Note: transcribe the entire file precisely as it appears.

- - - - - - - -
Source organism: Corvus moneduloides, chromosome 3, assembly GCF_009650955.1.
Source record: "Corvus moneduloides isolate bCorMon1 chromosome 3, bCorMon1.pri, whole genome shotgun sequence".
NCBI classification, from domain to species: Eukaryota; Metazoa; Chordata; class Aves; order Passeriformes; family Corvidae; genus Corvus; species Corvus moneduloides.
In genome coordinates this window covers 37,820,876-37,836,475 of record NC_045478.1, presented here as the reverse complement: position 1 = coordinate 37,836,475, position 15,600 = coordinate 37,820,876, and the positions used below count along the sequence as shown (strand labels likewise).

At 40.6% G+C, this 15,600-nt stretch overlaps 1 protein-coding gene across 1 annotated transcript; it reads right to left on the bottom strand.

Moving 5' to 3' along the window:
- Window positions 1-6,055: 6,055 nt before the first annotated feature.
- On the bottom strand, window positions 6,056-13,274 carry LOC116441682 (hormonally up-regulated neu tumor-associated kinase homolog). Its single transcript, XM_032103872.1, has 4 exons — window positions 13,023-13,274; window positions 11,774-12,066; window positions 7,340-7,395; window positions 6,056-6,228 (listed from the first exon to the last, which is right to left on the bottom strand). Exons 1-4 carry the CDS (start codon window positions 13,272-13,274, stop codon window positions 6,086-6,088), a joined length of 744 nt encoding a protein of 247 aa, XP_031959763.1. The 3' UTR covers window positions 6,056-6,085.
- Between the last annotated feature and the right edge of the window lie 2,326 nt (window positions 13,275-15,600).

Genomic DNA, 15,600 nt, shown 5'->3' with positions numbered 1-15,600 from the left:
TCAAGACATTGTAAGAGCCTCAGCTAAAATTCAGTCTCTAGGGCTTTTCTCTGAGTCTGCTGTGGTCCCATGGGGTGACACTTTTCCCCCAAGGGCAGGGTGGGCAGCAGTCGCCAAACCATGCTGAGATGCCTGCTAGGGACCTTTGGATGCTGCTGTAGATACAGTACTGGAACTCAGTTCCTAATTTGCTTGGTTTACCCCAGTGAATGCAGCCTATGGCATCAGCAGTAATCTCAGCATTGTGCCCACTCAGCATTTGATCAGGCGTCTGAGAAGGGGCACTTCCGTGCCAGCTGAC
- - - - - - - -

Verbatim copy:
Source organism: Corvus moneduloides, chromosome 3, assembly GCF_009650955.1.
Source record: "Corvus moneduloides isolate bCorMon1 chromosome 3, bCorMon1.pri, whole genome shotgun sequence".
NCBI classification, from domain to species: Eukaryota; Metazoa; Chordata; class Aves; order Passeriformes; family Corvidae; genus Corvus; species Corvus moneduloides.
In genome coordinates this window covers 37,820,876-37,836,475 of record NC_045478.1, presented here as the reverse complement: position 1 = coordinate 37,836,475, position 15,600 = coordinate 37,820,876, and the positions used below count along the sequence as shown (strand labels likewise).

At 40.6% G+C, this 15,600-nt stretch overlaps 1 protein-coding gene across 1 annotated transcript; it reads right to left on the bottom strand.

Moving 5' to 3' along the window:
- Window positions 1-6,055: 6,055 nt before the first annotated feature.
- On the bottom strand, window positions 6,056-13,274 carry LOC116441682 (hormonally up-regulated neu tumor-associated kinase homolog). Its single transcript, XM_032103872.1, has 4 exons — window positions 13,023-13,274; window positions 11,774-12,066; window positions 7,340-7,395; window positions 6,056-6,228 (listed from the first exon to the last, which is right to left on the bottom strand). Exons 1-4 carry the CDS (start codon window positions 13,272-13,274, stop codon window positions 6,086-6,088), a joined length of 744 nt encoding a protein of 247 aa, XP_031959763.1. The 3' UTR covers window positions 6,056-6,085.
- Between the last annotated feature and the right edge of the window lie 2,326 nt (window positions 13,275-15,600).

Genomic DNA, 15,600 nt, shown 5'->3' with positions numbered 1-15,600 from the left:
TCAAGACATTGTAAGAGCCTCAGCTAAAATTCAGTCTCTAGGGCTTTTCTCTGAGTCTGCTGTGGTCCCATGGGGTGACACTTTTCCCCCAAGGGCAGGGTGGGCAGCAGTCGCCAAACCATGCTGAGATGCCTGCTAGGGACCTTTGGATGCTGCTGTAGATACAGTACTGGAACTCAGTTCCTAATTTGCTTGGTTTACCCCAGTGAATGCAGCCTATGGCATCAGCAGTAATCTCAGCATTGTGCCCACTCAGCATTTGATCAGGCGTCTGAGAAGGGGCACTTCCGTGCCAGCTGAC